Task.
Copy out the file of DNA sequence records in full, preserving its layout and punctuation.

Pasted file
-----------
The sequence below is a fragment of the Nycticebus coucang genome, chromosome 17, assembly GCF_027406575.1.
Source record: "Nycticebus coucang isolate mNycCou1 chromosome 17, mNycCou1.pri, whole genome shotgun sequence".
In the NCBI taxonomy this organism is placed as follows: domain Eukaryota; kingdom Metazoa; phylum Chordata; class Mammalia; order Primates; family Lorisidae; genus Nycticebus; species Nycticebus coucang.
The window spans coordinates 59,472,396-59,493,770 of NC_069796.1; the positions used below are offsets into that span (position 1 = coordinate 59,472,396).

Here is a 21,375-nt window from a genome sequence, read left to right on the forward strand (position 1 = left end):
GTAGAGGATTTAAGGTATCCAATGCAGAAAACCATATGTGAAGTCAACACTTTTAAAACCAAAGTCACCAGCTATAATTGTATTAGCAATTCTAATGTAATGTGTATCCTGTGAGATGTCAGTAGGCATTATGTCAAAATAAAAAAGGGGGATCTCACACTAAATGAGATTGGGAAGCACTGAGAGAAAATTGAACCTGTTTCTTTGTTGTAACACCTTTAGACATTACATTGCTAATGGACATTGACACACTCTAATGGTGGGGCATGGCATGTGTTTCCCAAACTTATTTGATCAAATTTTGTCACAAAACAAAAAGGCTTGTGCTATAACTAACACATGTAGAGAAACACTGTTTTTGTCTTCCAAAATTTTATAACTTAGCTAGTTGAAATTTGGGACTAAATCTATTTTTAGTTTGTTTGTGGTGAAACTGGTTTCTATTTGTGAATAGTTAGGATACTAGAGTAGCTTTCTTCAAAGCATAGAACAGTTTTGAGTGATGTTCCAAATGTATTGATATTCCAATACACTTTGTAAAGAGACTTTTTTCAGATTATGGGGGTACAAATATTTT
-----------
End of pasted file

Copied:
The sequence below is a fragment of the Nycticebus coucang genome, chromosome 17, assembly GCF_027406575.1.
Source record: "Nycticebus coucang isolate mNycCou1 chromosome 17, mNycCou1.pri, whole genome shotgun sequence".
In the NCBI taxonomy this organism is placed as follows: domain Eukaryota; kingdom Metazoa; phylum Chordata; class Mammalia; order Primates; family Lorisidae; genus Nycticebus; species Nycticebus coucang.
The window spans coordinates 59,472,396-59,493,770 of NC_069796.1; the positions used below are offsets into that span (position 1 = coordinate 59,472,396).

Here is a 21,375-nt window from a genome sequence, read left to right on the forward strand (position 1 = left end):
GTAGAGGATTTAAGGTATCCAATGCAGAAAACCATATGTGAAGTCAACACTTTTAAAACCAAAGTCACCAGCTATAATTGTATTAGCAATTCTAATGTAATGTGTATCCTGTGAGATGTCAGTAGGCATTATGTCAAAATAAAAAAGGGGGATCTCACACTAAATGAGATTGGGAAGCACTGAGAGAAAATTGAACCTGTTTCTTTGTTGTAACACCTTTAGACATTACATTGCTAATGGACATTGACACACTCTAATGGTGGGGCATGGCATGTGTTTCCCAAACTTATTTGATCAAATTTTGTCACAAAACAAAAAGGCTTGTGCTATAACTAACACATGTAGAGAAACACTGTTTTTGTCTTCCAAAATTTTATAACTTAGCTAGTTGAAATTTGGGACTAAATCTATTTTTAGTTTGTTTGTGGTGAAACTGGTTTCTATTTGTGAATAGTTAGGATACTAGAGTAGCTTTCTTCAAAGCATAGAACAGTTTTGAGTGATGTTCCAAATGTATTGATATTCCAATACACTTTGTAAAGAGACTTTTTTCAGATTATGGGGGTACAAATATTTT